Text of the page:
People who took tests in the red setting fared better at skills which required accuracy and strong attention to detail such as spotting glaring errors in grammar and having a stronger short-term memory. Scientists claim this is because red is traditionally associated with danger. So when participants were exposed to it, the brain became more alert and aware of the surroundings.

With blue, there was an entirely different set of psychological results. People from the blue group performed worse on short-term memory tasks but performed far better on tasks which required the use of imagination and their creativity flourished under a blue setting. They have twice as many creative responses as the subjects in the red colour.

This is because blue is traditionally associated with the sky and ocean. This brings to light beautiful thoughts imagery of glistening beaches, starry skies and encompassing horizons. This relaxes the brain and allows it to become more creative and imaginative.

Ceilinged versus non-ceilinged rooms

The psychologists also conducted an experiment studying the relationship between ceiling height and our cognitive skills. They found that people in a low ceilinged room produced better results at problems which involved restrictive themes such as being bound, restrained and restricted. People in high ceilinged rooms performed better at puzzles in which the main theme was freedom. This is because large spaces make us feel free.

These results show that if classrooms in schools were to have expansive environments with blue walls, it could help students come up with creative solutions to problems. However, if the intent is to focus on the details, then it helps to create a more claustrophobic theme with red walls.

A brief guide to Interior design

Interior Design

Now that we’ve proven the deep psychological impact interior design has the human mind and its perception of the work, we can draft a brief guide to help you design a beautiful interior décor around those parameters we discussed earlier. This will help create positive feelings for yourself, family and the guests.

There is a vast range of colours and designs for virtually every facet of a home. But the right combination will help bring out positive emotions that you may not be considered before.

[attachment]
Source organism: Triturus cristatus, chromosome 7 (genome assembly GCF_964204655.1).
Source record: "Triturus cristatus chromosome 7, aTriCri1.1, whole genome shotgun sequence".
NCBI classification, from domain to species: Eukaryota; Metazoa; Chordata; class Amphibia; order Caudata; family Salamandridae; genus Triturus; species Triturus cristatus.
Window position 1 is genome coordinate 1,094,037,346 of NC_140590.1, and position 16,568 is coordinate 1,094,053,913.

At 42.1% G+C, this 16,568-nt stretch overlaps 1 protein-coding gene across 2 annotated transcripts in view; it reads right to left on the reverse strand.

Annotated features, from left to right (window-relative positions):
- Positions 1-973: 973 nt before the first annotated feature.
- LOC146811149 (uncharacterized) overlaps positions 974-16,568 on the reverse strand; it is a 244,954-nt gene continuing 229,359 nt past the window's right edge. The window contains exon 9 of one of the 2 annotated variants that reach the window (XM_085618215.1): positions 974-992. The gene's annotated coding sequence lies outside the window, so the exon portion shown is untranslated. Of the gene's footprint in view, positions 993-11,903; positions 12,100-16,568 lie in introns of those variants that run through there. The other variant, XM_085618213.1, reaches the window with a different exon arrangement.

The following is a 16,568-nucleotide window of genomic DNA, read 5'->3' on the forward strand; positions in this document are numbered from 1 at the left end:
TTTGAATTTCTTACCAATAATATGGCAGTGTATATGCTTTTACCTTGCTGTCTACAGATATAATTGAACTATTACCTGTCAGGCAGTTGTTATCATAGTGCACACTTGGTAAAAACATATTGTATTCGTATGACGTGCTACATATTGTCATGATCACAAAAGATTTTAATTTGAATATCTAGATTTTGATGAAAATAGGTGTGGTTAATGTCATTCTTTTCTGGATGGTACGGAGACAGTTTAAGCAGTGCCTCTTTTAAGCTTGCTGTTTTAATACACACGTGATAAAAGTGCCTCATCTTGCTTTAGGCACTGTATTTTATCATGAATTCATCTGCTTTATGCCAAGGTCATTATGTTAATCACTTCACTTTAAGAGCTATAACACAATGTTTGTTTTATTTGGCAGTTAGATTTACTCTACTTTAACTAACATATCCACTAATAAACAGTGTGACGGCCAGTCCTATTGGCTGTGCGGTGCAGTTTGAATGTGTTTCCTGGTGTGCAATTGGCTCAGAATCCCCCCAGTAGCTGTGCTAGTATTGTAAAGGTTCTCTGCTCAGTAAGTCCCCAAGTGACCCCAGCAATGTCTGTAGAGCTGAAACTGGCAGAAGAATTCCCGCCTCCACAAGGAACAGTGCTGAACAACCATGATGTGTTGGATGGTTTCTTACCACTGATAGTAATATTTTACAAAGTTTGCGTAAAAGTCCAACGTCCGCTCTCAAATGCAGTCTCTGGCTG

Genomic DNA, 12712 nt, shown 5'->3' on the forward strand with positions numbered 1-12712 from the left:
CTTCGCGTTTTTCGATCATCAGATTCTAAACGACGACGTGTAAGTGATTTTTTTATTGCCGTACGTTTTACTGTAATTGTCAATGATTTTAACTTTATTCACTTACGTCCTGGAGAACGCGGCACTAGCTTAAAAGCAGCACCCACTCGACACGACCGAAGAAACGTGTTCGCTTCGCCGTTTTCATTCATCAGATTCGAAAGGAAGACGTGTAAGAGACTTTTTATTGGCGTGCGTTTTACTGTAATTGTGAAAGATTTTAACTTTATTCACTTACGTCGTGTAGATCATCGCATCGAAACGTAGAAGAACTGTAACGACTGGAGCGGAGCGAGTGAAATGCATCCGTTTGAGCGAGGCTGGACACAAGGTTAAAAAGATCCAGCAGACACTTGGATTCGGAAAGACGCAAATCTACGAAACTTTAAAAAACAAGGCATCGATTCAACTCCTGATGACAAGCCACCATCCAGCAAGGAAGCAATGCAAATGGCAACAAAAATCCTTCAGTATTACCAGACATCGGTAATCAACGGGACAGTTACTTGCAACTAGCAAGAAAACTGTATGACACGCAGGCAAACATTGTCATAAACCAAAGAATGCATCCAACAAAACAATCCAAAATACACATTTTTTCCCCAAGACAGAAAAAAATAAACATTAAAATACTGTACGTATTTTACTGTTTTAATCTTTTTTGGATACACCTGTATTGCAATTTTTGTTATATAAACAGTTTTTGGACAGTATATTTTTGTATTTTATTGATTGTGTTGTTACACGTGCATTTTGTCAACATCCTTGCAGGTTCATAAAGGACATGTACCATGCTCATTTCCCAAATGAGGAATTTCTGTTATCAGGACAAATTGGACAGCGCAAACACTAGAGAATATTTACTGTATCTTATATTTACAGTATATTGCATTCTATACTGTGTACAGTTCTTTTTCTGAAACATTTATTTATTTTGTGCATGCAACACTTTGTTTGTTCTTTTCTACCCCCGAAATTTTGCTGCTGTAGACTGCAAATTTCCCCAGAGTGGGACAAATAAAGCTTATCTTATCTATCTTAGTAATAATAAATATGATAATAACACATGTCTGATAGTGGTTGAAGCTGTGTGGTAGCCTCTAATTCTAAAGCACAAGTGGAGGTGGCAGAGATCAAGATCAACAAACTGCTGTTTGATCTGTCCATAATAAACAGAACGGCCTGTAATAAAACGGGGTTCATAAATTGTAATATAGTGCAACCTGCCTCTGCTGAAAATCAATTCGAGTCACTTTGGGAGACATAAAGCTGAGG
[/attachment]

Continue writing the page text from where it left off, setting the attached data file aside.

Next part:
For the living room

The living room should be a place which could make a great first impression. These are great spaces for a large get-together. For this reason, living rooms should not have constricted spacing and the ceilings should preferably be higher. The place should ideally be filled with light, air and tons of space. This will allow the brain to mentally relax and create an environment where maximum social interaction can take place.

For the bedroom

After a hard day at work, the least that anyone needs is a relaxing place to retreat. The bedroom should ideally have warm textured fabrics and rich colour. The goal is to create a feeling of relaxation which would serve to free a person from the tiresome and difficult day at work. Avoiding red colors is particularly important here because of the negative feelings of fear it tends to create.

For the dining room

The dining room is the area which you use to impress your friends, guests and family members. This is the place where you want to make a statement and where you invest the most amounts of dollars to make the biggest impression. This also makes the people who are visiting the home feel that they are important enough for you to care enough to spend this much.

The different style of wallpapers

You should be brave with your selection of colours and patterns and frequently experiment with different designs. For instance, the wallpaper can have a traditional design such as stripes to make guests feel more at ease to bright geometric patterns for a more modern look.

The ideal design of your room would require you to properly juggle the contrast ratio of colors. If you’re after a dark wallpaper design, it helps to choose a white or glassware theme for the ceiling and woodwork. It never helps to overwhelm the room with just a single bland color and design.

If you’re after a more retro feel, then consider applying geometric wallpapers with unique designs. Use shapes which resonate best with the rest of your interior décor. for instance, it should complement the clock and couch and not feel out of touch with them. The idea is to make each feature stand out and not just blend in with the environment. So to make the wooden features stand out, it makes sense to choose a paler tone.